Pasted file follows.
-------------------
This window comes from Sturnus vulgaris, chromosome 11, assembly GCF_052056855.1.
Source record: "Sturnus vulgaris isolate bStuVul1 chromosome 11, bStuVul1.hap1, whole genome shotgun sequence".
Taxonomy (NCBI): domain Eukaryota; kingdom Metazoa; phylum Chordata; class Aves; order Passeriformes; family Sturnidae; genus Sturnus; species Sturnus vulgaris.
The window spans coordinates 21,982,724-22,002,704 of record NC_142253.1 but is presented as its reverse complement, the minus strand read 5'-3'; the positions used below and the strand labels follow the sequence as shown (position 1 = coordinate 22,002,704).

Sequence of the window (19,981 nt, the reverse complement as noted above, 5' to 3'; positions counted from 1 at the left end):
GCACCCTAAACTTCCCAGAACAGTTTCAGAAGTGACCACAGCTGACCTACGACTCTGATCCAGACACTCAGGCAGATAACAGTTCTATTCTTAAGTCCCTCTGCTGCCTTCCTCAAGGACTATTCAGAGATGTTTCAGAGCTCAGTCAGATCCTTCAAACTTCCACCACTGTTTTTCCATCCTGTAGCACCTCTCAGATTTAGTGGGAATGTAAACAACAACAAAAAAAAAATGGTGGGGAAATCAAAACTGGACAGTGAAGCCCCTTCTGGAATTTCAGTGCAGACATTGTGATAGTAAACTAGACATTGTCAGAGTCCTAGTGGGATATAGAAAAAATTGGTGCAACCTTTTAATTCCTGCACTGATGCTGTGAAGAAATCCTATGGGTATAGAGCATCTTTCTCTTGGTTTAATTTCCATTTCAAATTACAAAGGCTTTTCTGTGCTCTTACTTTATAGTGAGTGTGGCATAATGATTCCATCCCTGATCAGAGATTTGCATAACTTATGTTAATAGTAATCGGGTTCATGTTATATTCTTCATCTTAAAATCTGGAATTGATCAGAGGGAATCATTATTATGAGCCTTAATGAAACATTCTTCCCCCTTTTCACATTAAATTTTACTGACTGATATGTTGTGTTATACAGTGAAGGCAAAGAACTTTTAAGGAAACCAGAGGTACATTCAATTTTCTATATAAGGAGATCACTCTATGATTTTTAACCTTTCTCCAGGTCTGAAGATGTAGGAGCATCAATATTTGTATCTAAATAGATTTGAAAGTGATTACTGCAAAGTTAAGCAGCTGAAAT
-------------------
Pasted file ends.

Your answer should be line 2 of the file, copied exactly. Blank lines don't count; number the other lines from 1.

Source record: "Sturnus vulgaris isolate bStuVul1 chromosome 11, bStuVul1.hap1, whole genome shotgun sequence".